DM: So in the tavern you’ll find…
PC: 29 Perception to find the richest and most drunk person!
PC: *Proceeds to sell a 20gp bottle of wine for 130gp*
mouse is this you
I have gotten a surprising amount of mileage (and cash) from that cheese merchant thing.
It’s sort of like trying to form a meaningful opinion of Something Awful. I’ve seen threads there where people got banned for even slightly ambiguous use of something that could be a transphobic slur, and threads devoted to bashing trans people, and it’s all one huge site.
Yeah. And even if they can’t directly do that, if they just get to the point where they can change their mind sometimes, it’s still progress.
So hey, it turns out that Gillian Anderson dressed up like Morticia Addams was something we all needed in our lives.
Man, David Duchovny has really grown his hair out since X-files.
I remember once when Luka’s sidebar had “redditor” on it and he said “there’s now something true there and I am so ashamed” I just assumed that was it.
Totally! But there’s admitting to yourself that you were wrong, and admitting to other people that you were wrong. Being completely anonymous lets you learn to deal with the first before you have to deal with the second.
Sure. But even without an admission-as-such, you can just change your position, and not look bad. It’s not like tumblr social justice, where ever admitting to having been wrong can be a huge emotional problem for people.
There’s a fascinating tradeoff there. Consider: In the absence of a reputation to protect, why not admit mistakes and change your mind? No one can have an opinion of you.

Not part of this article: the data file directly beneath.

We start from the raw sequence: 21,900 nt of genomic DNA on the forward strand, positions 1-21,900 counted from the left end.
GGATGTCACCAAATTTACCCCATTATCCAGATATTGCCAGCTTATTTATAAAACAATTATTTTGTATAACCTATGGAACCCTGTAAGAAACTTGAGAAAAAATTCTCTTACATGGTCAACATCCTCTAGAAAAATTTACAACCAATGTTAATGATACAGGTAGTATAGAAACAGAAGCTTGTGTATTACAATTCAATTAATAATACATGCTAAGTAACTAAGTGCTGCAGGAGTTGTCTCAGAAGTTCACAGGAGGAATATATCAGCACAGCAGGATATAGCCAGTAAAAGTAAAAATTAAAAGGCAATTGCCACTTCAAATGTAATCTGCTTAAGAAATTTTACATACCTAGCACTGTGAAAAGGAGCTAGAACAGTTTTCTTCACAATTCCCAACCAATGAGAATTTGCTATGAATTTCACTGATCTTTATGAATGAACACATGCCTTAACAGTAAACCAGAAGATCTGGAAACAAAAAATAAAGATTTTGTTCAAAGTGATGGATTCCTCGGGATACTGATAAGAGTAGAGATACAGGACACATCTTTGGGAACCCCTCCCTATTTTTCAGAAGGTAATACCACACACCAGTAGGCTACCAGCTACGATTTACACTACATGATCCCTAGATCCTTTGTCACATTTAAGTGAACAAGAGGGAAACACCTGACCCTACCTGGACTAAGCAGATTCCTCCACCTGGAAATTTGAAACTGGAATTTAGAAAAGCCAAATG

“The BBC estimates that 100% of British teenagers play video games in some form or other. Within the next century ‘gamers’ will be a term that encompasses every gay and transgender person, every girl and woman, every politician in the cabinet, everyone with a title in the House of Lords, every teacher, nurse, banker, social worker, dustman and paedophile. Video games and their players will be acknowledged as ubiquitous, and the medium’s commentators will be free to move from advocacy (the endless articles and television programmes that, beneath the angle, exist primarily to plead the case that games matter) to more rounded criticism. But for now, gamers are dishonestly classed as a standardized tribe. Who gains from maintaining the pervading stereotype? There is an argument to say that the game-makers and publishers benefit: they are more easily able to target their marketing to a large and discrete group (“this is for the players” states Sony’s current advertising campaign for its PlayStation 4, for example). But this isn’t quite true: see Nintendo’s gargantuan efforts during the past five years to reach people outside of the traditional gamer demographic. In truth, it’s gamers who fit within the demographic that benefit the most: here, within the artifice of a ‘community’ they find a place to belong, a place where they fit, are understood and are free to be themselves and, together with like-minded people, enjoy a sense of collective power. There is nothing deplorable about this; the urge to form groups with like-minded people is a universal one. But when that collective power is turned against those on the margins of the group, or those who present valid criticisms of its unifying subject…it becomes problematic.”
I am really unhappy with this thing where the media seems to have decided that the best strategy is erasing the long-standing culture of people who play video games and aren’t that tiny little whiner demographic.